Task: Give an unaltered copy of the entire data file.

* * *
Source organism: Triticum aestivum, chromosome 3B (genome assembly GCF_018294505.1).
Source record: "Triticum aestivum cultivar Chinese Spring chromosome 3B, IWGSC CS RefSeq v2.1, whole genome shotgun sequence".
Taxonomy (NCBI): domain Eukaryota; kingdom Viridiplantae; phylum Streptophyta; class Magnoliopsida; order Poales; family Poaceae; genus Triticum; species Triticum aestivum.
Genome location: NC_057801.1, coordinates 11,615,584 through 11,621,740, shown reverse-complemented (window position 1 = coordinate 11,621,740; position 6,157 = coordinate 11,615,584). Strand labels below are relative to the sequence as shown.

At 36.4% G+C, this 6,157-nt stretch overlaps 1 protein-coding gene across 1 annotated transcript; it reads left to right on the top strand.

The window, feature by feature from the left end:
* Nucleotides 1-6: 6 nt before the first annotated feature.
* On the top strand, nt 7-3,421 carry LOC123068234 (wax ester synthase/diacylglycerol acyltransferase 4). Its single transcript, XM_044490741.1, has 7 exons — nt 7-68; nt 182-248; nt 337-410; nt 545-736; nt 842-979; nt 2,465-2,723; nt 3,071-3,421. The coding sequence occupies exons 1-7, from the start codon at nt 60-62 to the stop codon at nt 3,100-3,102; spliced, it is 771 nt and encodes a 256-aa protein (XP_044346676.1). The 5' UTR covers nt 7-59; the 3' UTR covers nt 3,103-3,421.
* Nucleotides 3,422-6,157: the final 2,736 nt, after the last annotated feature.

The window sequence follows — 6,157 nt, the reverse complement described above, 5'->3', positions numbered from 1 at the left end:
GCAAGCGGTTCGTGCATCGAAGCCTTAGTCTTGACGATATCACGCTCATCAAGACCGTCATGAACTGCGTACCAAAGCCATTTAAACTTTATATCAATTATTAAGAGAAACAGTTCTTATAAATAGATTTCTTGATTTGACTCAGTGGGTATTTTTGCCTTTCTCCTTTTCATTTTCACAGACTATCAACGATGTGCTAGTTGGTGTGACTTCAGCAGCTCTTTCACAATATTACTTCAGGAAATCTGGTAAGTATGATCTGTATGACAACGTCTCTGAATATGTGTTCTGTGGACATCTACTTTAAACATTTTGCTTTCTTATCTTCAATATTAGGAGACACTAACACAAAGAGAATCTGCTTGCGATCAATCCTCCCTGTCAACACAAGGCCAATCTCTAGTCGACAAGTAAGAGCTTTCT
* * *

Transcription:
Source organism: Triticum aestivum, chromosome 3B (genome assembly GCF_018294505.1).
Source record: "Triticum aestivum cultivar Chinese Spring chromosome 3B, IWGSC CS RefSeq v2.1, whole genome shotgun sequence".
Taxonomy (NCBI): domain Eukaryota; kingdom Viridiplantae; phylum Streptophyta; class Magnoliopsida; order Poales; family Poaceae; genus Triticum; species Triticum aestivum.
Genome location: NC_057801.1, coordinates 11,615,584 through 11,621,740, shown reverse-complemented (window position 1 = coordinate 11,621,740; position 6,157 = coordinate 11,615,584). Strand labels below are relative to the sequence as shown.

At 36.4% G+C, this 6,157-nt stretch overlaps 1 protein-coding gene across 1 annotated transcript; it reads left to right on the top strand.

The window, feature by feature from the left end:
* Nucleotides 1-6: 6 nt before the first annotated feature.
* On the top strand, nt 7-3,421 carry LOC123068234 (wax ester synthase/diacylglycerol acyltransferase 4). Its single transcript, XM_044490741.1, has 7 exons — nt 7-68; nt 182-248; nt 337-410; nt 545-736; nt 842-979; nt 2,465-2,723; nt 3,071-3,421. The coding sequence occupies exons 1-7, from the start codon at nt 60-62 to the stop codon at nt 3,100-3,102; spliced, it is 771 nt and encodes a 256-aa protein (XP_044346676.1). The 5' UTR covers nt 7-59; the 3' UTR covers nt 3,103-3,421.
* Nucleotides 3,422-6,157: the final 2,736 nt, after the last annotated feature.

The window sequence follows — 6,157 nt, the reverse complement described above, 5'->3', positions numbered from 1 at the left end:
GCAAGCGGTTCGTGCATCGAAGCCTTAGTCTTGACGATATCACGCTCATCAAGACCGTCATGAACTGCGTACCAAAGCCATTTAAACTTTATATCAATTATTAAGAGAAACAGTTCTTATAAATAGATTTCTTGATTTGACTCAGTGGGTATTTTTGCCTTTCTCCTTTTCATTTTCACAGACTATCAACGATGTGCTAGTTGGTGTGACTTCAGCAGCTCTTTCACAATATTACTTCAGGAAATCTGGTAAGTATGATCTGTATGACAACGTCTCTGAATATGTGTTCTGTGGACATCTACTTTAAACATTTTGCTTTCTTATCTTCAATATTAGGAGACACTAACACAAAGAGAATCTGCTTGCGATCAATCCTCCCTGTCAACACAAGGCCAATCTCTAGTCGACAAGTAAGAGCTTTCT